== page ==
BARBARIC ATTACK ON HINDU GODS BY THREE “SCHOLARS” (Post No.4318)

Written by London Swaminathan

 

Date:20 October 2017

 

Time uploaded in London- 7-48 am

 

 

Post No. 4318

Pictures shown here are taken from various sources such as Facebook friends, Books, Google and newspapers; thanks.

 

 

MAX MULLER

In a lecture on missions delivered in the nave of Westminster Abbey on December 3, 1873, Max Muller declares that “Brahmanism as a religion cannot stand the light of the day. The worship of Shiva, of Vishnu and of other popular deities, is of the same, nay, in many cases of a more degraded and savage character than the worship of Jupiter, Apollo and Minerva; it belongs to a stratum of thought which is long buried beneath our feet; it may live on, like the lion and tiger, but the mere air of free thought  and civilised life will extinguish it……..

“It is true that there are millions of women, men and children in India who fall down before the stone images of Vishnu with his four hands, riding on a creature half bird, half man or sleeping on a serpent; who worship Shiva, a monster with three eyes, riding naked on a bull, with a necklace of skulls for his ornament. There are human beings who still believe in a god of War, Kartikeya, with six faces, riding on a peacock, and holding bow and arrow in his hands, and who invoke a god of Success, Ganesha with four hands and an elephant’s head, sitting on a rat. Nay, it is true that in the broad day light of the Nineteenth century, the figure of the goddess Kali carried through the streets of her own city, Calcutta, her wild dishevelled hair reaching to her feet, with a necklace of human heads, her tongue protruded from her mouth, her girdle stained with blood. all this true; but ask any Hindu who can read, write and think, whether these are the gods he believes in and he will smile at your credulity. How long this living death of national religion in India may last no one can tell.”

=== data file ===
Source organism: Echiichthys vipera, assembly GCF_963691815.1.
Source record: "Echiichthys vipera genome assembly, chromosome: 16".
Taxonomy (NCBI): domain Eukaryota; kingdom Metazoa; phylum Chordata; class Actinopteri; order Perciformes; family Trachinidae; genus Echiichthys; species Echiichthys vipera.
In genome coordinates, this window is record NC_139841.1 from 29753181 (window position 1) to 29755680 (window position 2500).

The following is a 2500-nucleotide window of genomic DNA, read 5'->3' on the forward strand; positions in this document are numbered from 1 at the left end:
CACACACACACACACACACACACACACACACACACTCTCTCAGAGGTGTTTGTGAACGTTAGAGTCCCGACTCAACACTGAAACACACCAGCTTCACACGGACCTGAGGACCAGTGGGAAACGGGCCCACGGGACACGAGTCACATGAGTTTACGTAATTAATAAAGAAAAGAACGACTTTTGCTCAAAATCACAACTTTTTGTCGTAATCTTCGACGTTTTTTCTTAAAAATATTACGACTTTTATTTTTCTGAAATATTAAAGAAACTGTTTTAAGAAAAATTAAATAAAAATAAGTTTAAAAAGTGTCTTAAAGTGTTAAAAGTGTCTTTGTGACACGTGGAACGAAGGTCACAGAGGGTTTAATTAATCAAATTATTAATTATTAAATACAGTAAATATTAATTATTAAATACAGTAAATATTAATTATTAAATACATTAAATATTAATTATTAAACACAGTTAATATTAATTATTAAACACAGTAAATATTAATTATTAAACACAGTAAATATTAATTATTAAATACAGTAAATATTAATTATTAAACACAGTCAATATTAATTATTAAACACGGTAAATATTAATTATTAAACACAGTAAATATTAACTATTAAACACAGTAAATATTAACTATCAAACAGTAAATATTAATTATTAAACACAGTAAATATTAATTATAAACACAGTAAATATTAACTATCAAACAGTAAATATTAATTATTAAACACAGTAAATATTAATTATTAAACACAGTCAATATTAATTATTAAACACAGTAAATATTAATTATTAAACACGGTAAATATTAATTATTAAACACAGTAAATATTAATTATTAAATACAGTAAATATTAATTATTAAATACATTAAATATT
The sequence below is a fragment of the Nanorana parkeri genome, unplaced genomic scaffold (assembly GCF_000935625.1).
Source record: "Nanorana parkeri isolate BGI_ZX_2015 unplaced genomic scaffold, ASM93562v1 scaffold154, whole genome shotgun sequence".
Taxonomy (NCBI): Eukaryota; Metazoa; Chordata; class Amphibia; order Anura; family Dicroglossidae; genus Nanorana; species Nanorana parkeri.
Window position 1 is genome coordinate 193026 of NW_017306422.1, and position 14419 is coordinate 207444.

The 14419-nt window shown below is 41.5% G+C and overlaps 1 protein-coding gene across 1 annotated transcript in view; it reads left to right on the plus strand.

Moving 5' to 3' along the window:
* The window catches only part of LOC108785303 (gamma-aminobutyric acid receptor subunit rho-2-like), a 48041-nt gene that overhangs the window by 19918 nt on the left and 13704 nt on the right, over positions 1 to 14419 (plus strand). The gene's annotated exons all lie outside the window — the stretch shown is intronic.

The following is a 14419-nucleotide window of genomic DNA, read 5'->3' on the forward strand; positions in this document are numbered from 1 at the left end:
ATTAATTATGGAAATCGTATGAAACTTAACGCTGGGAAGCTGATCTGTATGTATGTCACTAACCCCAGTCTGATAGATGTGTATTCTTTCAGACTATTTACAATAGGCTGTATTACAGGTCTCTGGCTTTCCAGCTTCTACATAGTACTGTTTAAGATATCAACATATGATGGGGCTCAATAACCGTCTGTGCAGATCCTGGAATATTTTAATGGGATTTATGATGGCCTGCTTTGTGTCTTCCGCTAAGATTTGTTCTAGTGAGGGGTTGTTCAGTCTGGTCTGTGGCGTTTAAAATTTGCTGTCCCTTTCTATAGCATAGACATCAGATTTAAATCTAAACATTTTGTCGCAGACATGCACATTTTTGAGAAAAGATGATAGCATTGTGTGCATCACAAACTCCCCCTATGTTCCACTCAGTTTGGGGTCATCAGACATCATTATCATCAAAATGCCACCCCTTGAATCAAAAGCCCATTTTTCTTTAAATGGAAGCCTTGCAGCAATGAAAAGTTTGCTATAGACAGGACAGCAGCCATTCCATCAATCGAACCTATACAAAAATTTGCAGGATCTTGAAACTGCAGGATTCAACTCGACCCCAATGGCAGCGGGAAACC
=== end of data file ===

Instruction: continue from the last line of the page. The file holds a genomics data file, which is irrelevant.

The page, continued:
SIR MONIAR WILLIAMS

Sir Monier Williams says of Brahmanism: “Its policy being to check the development of intellect, and to keep the inferior castes in perpetual childhood, it encouraged an appetite for exaggeration more monstrous and more absurd than would be tolerate in the most extravagant European fairy tales. The more improbable the statement, the more childish delight it was calculated to awaken. Time is measured by millions of years; space by millions of miles; and if a battle is to be described, nothing is thought of unless millions of soldiers, elephants, and horses are brought into the field.”

 

LORD MACAULAY

Lord Macaulay similarly says, “The Brahminical mythology is so absurd that it necessarily debases every mind that receives it as truth”.

 

Source: The Gods of India, Rev. E. Osborn Martin, London, 1914

 

–subham–

 

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2 Comments